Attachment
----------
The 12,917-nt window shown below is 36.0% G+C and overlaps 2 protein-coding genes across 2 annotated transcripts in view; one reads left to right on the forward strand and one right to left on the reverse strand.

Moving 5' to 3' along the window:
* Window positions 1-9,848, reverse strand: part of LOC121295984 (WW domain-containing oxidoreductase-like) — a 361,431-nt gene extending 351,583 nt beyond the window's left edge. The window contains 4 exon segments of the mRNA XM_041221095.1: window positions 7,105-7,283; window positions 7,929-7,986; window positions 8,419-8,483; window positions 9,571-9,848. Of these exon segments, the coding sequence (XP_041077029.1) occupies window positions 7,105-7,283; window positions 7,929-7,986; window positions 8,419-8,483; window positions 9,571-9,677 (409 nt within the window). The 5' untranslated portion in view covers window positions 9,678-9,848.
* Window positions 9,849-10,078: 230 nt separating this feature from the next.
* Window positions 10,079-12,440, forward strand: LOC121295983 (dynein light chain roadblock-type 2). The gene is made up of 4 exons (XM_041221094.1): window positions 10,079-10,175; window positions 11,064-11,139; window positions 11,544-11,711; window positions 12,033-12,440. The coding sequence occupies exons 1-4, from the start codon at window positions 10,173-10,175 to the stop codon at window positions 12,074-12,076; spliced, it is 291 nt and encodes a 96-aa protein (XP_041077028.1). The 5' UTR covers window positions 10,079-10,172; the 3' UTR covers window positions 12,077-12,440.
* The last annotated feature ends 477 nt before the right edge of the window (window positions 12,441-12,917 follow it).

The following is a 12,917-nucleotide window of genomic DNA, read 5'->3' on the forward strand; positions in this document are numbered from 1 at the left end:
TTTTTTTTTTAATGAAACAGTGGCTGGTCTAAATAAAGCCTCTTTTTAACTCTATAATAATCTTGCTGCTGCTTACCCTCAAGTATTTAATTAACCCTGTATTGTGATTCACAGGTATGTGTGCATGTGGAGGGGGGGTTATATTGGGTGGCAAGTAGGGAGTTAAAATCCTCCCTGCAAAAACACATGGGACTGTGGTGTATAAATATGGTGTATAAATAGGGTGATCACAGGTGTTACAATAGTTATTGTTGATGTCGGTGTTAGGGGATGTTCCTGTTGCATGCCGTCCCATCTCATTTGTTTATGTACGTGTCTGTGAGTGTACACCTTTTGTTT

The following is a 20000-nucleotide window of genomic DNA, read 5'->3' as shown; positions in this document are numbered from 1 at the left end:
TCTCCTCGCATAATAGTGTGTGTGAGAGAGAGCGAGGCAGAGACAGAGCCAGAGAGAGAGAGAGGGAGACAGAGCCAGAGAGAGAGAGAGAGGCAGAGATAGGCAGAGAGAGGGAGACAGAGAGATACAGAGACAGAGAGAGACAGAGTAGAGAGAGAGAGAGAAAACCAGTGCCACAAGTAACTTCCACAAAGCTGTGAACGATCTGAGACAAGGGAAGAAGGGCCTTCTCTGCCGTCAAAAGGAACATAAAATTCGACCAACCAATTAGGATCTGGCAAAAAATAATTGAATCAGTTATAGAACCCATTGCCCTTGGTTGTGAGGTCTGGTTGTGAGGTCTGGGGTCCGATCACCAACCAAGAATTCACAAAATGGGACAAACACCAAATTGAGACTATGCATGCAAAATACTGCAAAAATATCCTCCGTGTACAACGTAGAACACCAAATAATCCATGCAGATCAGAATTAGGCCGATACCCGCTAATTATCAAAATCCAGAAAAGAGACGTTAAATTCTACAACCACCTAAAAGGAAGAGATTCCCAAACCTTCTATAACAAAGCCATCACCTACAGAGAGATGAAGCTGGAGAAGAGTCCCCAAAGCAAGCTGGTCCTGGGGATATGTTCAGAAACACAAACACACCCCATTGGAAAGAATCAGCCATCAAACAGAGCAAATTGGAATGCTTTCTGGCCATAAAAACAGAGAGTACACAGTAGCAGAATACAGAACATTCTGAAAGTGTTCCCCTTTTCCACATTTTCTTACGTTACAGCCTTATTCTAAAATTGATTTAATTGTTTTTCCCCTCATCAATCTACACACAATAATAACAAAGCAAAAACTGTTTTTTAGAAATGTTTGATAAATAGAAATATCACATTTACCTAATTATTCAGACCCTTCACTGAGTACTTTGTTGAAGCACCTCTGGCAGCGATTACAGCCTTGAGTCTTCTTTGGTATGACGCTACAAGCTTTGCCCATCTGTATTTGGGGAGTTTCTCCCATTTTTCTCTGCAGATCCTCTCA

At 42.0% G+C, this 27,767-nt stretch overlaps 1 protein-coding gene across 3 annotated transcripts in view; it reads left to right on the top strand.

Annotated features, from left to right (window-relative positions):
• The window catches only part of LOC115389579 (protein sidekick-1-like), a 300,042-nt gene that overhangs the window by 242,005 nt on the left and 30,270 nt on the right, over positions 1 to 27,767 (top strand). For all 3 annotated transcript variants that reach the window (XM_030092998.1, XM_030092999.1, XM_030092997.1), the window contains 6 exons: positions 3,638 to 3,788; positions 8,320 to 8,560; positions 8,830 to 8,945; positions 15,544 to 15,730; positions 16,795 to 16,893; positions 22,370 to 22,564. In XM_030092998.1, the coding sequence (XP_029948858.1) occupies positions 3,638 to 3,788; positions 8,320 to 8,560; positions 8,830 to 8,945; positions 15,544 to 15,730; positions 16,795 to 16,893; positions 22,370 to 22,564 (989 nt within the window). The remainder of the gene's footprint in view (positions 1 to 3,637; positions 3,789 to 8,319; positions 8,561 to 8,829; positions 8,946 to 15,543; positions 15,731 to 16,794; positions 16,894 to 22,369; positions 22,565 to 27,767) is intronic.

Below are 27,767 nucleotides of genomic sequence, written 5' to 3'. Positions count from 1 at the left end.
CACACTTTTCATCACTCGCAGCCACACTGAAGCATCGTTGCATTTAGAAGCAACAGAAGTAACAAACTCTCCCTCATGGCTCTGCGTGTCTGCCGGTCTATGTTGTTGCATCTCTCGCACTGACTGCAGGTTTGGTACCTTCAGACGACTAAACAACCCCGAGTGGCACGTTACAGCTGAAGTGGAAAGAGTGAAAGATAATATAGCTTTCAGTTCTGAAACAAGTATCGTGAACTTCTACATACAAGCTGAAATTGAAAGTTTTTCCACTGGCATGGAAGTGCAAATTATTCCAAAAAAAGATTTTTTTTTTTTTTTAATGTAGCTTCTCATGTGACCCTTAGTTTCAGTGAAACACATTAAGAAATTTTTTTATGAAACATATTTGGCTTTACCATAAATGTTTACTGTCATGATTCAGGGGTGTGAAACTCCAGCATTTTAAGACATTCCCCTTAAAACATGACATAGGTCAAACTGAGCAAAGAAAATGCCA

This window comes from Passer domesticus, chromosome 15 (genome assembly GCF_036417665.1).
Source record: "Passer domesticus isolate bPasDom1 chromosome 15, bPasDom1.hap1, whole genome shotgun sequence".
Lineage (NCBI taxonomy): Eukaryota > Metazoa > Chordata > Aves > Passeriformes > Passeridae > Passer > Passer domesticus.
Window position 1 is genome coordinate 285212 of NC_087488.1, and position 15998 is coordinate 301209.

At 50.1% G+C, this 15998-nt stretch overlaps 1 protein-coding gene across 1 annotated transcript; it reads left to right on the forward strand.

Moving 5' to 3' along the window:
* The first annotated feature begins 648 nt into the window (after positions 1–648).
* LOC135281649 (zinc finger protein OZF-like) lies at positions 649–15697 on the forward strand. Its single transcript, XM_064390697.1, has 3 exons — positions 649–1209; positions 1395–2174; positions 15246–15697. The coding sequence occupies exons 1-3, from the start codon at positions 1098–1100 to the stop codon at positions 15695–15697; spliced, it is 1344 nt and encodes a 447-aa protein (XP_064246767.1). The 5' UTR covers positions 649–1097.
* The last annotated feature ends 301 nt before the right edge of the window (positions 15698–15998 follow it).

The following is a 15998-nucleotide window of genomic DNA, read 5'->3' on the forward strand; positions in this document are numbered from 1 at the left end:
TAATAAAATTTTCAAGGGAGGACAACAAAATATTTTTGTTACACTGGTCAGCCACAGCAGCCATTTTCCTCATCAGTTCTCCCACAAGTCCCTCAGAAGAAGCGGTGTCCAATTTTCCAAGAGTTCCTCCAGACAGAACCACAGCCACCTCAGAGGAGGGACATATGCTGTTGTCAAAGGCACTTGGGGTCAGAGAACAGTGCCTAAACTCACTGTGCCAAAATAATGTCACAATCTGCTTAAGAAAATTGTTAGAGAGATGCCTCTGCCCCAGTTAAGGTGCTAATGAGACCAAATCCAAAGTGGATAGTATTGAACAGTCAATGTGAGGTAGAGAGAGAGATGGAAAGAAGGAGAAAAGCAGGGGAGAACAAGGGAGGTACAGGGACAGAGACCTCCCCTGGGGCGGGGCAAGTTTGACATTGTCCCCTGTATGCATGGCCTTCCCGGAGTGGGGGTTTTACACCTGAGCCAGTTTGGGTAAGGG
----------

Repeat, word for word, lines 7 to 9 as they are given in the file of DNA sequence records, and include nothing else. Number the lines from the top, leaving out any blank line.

The following is a 12,917-nucleotide window of genomic DNA, read 5'->3' on the forward strand; positions in this document are numbered from 1 at the left end:
TTTTTTTTTTAATGAAACAGTGGCTGGTCTAAATAAAGCCTCTTTTTAACTCTATAATAATCTTGCTGCTGCTTACCCTCAAGTATTTAATTAACCCTGTATTGTGATTCACAGGTATGTGTGCATGTGGAGGGGGGGTTATATTGGGTGGCAAGTAGGGAGTTAAAATCCTCCCTGCAAAAACACATGGGACTGTGGTGTATAAATATGGTGTATAAATAGGGTGATCACAGGTGTTACAATAGTTATTGTTGATGTCGGTGTTAGGGGATGTTCCTGTTGCATGCCGTCCCATCTCATTTGTTTATGTACGTGTCTGTGAGTGTACACCTTTTGTTT

The following is a 20000-nucleotide window of genomic DNA, read 5'->3' as shown; positions in this document are numbered from 1 at the left end: